I hope that the courts send a potent message that any individual who defrauds a not-for-profit organization, particularly a church, to pocket funds for personal use will face jail time on top of being exposed and prosecuted.
Reports coming out of the sentencing hearing for the former book keeper/parish secretary at St. Patrick's R.C. Parish at provincial court is a flagrant example of greed. The lady defrauded the parish of some $300,000 over the period from Jan. 1, 2007, to July 31, 2012.
Back in 2011, the former business manager of the Roman Catholic Episcopal Corporation of St. John's was jailed for defrauding the church of more than half a million dollars. He had served in the role for 38 years!
A rector at St. John Evangelist Church in Topsail — and his wife were convicted of defrauding that parish out of money last year. Apparently they used the money to pay for their two sons' tuition at a private school in St. John's.
These are challenging times for churches. The costs of upkeep, insurance and the provision of services to those in need continue to rise but revenue from the collection plate is diminishing. This type of theft can not only wipe out profits, but put parishes it in jeopardy of survival.
The damage, while significant, is not only financial. Institutional reputation, parishioner relations, future growth and negatively affected by a major defalcation.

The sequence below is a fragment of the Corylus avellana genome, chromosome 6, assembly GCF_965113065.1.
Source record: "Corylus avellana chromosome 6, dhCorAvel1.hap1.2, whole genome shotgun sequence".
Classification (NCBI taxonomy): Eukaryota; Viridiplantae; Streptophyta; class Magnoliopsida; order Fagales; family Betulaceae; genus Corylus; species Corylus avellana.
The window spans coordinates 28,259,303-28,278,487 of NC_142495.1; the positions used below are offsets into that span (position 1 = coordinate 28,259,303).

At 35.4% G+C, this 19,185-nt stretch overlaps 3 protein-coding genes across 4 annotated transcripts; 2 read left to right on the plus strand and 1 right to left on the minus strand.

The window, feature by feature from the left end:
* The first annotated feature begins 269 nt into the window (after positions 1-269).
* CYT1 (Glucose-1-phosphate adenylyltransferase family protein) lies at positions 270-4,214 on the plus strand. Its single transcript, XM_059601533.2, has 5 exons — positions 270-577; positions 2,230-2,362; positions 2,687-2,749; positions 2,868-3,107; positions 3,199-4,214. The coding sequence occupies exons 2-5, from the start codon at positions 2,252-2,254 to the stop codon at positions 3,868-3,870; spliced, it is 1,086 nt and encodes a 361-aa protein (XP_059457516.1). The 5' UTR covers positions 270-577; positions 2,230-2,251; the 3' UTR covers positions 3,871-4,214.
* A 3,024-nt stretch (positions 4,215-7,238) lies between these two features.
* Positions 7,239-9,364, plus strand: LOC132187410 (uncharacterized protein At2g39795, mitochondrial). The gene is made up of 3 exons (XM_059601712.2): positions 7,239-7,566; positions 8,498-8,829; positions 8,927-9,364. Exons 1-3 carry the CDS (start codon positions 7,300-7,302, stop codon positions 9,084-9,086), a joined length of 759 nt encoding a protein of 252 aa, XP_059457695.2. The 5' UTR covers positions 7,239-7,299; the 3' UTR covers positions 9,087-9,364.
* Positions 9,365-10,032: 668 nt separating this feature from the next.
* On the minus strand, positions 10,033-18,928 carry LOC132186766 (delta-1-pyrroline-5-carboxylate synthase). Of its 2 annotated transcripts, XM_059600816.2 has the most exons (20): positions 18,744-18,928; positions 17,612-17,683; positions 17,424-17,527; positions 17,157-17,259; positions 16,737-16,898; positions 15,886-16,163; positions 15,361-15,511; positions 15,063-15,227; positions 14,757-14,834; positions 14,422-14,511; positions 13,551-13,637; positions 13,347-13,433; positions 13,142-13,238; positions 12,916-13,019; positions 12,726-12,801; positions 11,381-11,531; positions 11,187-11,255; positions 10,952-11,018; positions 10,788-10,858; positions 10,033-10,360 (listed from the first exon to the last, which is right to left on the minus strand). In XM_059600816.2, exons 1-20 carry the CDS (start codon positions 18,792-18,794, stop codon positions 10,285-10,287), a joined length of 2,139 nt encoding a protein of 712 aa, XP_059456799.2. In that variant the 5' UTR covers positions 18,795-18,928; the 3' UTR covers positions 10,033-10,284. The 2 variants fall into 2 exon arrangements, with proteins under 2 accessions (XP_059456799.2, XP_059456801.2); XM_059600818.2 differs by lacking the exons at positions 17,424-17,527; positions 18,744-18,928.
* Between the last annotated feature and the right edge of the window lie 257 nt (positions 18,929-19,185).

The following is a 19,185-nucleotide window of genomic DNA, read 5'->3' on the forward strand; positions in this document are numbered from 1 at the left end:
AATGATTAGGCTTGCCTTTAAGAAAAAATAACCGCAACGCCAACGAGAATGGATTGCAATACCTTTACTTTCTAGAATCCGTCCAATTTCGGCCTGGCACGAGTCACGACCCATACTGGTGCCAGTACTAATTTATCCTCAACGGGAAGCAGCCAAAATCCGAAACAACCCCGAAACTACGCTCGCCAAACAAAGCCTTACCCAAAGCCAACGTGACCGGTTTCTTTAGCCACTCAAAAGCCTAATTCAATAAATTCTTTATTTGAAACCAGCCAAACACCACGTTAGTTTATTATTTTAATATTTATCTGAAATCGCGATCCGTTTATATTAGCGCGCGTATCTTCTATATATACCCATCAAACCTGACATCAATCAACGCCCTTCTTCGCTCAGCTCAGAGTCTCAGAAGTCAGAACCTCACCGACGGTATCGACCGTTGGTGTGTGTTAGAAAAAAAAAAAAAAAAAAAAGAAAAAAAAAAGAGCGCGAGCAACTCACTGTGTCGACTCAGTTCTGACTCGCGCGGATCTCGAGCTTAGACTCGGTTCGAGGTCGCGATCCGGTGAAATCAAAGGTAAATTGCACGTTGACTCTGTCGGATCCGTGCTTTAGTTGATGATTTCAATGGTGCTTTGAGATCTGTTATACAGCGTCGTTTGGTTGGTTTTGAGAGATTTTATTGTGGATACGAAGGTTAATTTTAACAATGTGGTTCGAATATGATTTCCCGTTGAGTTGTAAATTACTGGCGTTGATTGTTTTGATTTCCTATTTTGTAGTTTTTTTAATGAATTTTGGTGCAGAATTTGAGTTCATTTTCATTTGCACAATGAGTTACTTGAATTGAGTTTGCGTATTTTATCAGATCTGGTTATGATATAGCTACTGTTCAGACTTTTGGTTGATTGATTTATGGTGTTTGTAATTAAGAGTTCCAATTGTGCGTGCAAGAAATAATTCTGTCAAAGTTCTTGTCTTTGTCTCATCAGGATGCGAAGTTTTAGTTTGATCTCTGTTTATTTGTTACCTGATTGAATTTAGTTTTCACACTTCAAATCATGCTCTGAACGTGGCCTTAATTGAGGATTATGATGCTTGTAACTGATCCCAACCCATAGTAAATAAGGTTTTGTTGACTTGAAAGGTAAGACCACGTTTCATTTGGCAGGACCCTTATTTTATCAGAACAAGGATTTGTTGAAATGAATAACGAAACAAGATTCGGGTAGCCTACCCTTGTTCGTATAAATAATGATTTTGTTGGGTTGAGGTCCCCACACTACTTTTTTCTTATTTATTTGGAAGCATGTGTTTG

Why is fraud a pervasive problems with not-for-profits? There have been reports of thefts from many denominations. What compels people placed in positions of trust to lose their integrity and moral values?
Apparently the answer can be found in what is called the “fraud triangle”. First, there must be the motive or pressure to commit the fraud. This element is usually in the form of a real or perceived financial need, but it can also take other forms, such as the desire to get even with authorities or organisations and even the employer.
Second, researchers say perceived opportunity to be able to commit the fraud and get away with it must be present. Here, weak or missing internal controls often are enabling factors. There can also be abnormal circumstances beyond someone’s control, like financial pressures from family members.
The third element is rationalisation, or the ability of perpetrators to find a morally acceptable excuse that justifies why their actions aren’t a crime.
Archbishop Martin Currie was very diplomatic in his comments saying last Fall that "Our hearts are with other not-for-profit agencies and charitable organizations which have experienced similar trauma .....It is our hope that by bringing this matter out into the light, we can help others to deal with such abuses of public trust.”
While employee theft at religious institutions is all too common these days, prudent steps, such as those outlined above, can help minimize and mitigate the risk. It is a shame that phenomenon is the result of abused well intentioned trust.
I guess there is always going to be wayward birds in every flock.